Remberto Latorre is a PhD candidate from the University of Vienna, Austria. Remberto is a former Army Officer, Entrepreneur and a recent graduate from a dual MA in Global Studies (University of Vienna and University of Wroclaw) and an MA in Economic Policy in Global Markets (Central European University, in Budapest). Remberto also holds a BA in Commercial Engineering from Universidad del Pacífico (Chile), a BA in Business Administration from Universidad del Desarrollo (Chile) and a BA from the Military Academy of Chile. Remberto is a frequent AtlasOne.org contributor and covers mostly pension related issues.
Since the outbreak of The Great Recession many economies have reversed their pension systems through the full or partial nationalization of the second pillar, bestowing government officials with fiscal space. The tradeoff, however, was the exponential growth of the implicit and explicit debt causing regime uncertainty and confirming the institutional weakness of pension systems. The coercive exchange of accumulated savings for promises of future payments has opened a Pandora’s box insofar as it became a new model for legal plunder. Many countries have followed suit and many more are making the case for reversal. In the present paper I look into the historical evidence and into the growing number of Club SEP countries. Later, I draw on the precepts of robust political economy in order to assess the institutional robustness of pensions. I find that Chile is the only country that passes the test. I conclude that the Chilean success rests on the knowledge-generating properties of dispersed ownership and on the exit properties brought by low switching costs and dispersed administration. I argue against the World Bank’s multi-tier system and in favor of a one-pillar archetype à la Chile.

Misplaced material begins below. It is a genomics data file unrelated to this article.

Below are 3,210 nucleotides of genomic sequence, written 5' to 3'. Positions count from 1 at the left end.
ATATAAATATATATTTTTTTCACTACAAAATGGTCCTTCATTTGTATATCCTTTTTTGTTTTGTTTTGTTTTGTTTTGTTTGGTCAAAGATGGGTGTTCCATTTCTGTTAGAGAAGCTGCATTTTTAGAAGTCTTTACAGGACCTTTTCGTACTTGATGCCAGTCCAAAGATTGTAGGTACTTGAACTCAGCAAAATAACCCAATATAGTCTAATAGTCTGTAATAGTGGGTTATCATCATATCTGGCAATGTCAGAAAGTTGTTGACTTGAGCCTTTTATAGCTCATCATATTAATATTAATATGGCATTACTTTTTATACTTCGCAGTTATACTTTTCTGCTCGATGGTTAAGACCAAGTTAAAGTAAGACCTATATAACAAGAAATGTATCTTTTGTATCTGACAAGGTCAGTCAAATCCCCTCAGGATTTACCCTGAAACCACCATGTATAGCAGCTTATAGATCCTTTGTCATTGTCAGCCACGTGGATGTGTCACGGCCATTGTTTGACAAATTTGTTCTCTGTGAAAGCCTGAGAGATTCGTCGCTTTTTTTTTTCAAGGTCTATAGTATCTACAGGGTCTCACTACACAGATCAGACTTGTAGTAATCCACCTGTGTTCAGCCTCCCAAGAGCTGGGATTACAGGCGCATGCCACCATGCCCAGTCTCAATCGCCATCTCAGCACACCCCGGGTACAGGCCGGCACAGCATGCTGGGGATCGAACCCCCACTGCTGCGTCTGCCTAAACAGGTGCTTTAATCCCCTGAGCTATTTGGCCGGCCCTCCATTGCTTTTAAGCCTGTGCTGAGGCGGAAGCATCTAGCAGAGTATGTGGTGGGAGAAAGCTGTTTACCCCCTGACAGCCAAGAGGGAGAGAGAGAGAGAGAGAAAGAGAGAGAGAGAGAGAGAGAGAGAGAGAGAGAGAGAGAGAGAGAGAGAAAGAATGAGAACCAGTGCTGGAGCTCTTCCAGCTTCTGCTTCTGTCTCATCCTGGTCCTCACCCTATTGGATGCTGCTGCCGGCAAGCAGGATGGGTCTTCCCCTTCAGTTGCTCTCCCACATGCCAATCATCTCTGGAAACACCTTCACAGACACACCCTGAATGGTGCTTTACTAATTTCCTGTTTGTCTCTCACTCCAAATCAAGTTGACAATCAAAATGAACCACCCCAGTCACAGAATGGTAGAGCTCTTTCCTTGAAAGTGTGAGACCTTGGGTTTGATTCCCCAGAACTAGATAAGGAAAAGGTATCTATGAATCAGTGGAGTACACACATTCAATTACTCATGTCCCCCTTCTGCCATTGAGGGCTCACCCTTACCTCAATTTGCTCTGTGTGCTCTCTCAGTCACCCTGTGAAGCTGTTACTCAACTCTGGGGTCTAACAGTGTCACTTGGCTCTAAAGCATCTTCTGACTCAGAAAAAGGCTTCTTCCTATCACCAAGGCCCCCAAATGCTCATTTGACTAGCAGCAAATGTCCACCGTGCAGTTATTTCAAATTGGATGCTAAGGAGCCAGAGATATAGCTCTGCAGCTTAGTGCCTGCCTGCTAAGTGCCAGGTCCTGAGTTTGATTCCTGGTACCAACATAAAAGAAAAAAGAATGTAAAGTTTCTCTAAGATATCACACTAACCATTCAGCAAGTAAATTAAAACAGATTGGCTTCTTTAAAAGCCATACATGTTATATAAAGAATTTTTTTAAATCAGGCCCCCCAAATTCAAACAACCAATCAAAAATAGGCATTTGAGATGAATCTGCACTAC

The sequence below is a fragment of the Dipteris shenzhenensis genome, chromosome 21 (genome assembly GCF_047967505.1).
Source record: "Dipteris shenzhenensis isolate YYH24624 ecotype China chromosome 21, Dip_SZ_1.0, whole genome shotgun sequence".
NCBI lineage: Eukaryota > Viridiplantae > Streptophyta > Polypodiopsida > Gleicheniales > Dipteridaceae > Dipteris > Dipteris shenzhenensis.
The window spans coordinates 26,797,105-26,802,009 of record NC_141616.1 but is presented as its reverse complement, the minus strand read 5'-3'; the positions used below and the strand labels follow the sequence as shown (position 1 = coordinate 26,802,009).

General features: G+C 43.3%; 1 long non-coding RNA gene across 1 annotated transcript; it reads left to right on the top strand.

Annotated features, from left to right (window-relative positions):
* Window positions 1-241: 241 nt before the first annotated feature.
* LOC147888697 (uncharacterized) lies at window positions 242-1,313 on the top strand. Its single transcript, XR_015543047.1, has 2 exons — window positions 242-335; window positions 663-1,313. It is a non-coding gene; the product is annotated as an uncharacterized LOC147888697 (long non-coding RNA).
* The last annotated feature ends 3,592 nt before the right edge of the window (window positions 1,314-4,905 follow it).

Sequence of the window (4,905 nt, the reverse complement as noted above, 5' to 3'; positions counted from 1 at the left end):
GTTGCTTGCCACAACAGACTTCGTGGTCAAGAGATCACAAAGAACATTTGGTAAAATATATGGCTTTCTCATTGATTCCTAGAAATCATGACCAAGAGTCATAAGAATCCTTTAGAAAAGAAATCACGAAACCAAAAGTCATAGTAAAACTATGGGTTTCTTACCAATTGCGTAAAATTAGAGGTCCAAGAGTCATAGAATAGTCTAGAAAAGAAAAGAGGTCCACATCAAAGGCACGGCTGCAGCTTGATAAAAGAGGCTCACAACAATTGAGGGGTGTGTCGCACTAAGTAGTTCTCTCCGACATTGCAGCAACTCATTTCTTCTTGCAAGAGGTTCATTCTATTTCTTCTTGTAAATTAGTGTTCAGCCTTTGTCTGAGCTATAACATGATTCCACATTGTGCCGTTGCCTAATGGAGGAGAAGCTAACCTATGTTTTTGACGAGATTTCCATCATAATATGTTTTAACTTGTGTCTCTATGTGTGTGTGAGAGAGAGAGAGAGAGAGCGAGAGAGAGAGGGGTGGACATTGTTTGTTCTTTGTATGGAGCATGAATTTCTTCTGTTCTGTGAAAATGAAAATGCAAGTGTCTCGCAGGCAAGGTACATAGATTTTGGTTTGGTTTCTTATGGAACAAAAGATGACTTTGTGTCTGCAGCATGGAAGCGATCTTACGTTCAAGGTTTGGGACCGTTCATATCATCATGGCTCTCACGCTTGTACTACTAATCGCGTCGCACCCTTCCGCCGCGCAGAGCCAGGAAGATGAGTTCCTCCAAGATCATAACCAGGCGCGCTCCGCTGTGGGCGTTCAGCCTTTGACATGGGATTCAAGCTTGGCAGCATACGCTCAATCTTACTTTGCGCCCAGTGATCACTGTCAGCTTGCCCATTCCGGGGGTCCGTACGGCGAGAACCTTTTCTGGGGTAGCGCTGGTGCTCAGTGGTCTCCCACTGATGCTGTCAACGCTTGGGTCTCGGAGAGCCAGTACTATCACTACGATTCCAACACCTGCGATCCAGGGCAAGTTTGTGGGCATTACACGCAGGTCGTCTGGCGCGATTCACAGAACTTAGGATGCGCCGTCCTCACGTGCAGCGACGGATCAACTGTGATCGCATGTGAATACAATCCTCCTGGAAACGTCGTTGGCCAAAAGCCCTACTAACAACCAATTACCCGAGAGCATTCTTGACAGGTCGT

Keywords: Pension Reform Reversals – Second Pillar – Alleged Commons – Creative Accounting – Institutional Robustness
Rich in detail, the essay by Remberto Latorre Artus on pensions warns against the recent trend of countries (including Hungary and Poland) to go back to pay as you go systems or rely on multi-tier systems. Identifying the shortcomings of mixed and publically funded pensions systems as a distinct ‘tragedy of the commons’ problem, the author favours the one-pillar (privately funded) model of Chile. ‘The empirics from the Chilean model seem to confirm that the most robust pension system built up-to-date is one where not only ownership, but also where knowledge is dispersed’, says Latorre Artus. Being aware of the transition problem, he concludes ‘transition costs of moving toward a single-tier model are dissected as the necessary investment to avoid the forthcoming collapse of the system.’
A very topical essay.
On behalf of the jury,
Prof. Dr. Hardy Bouillon
Academic Advisory Board of the Hayek Institut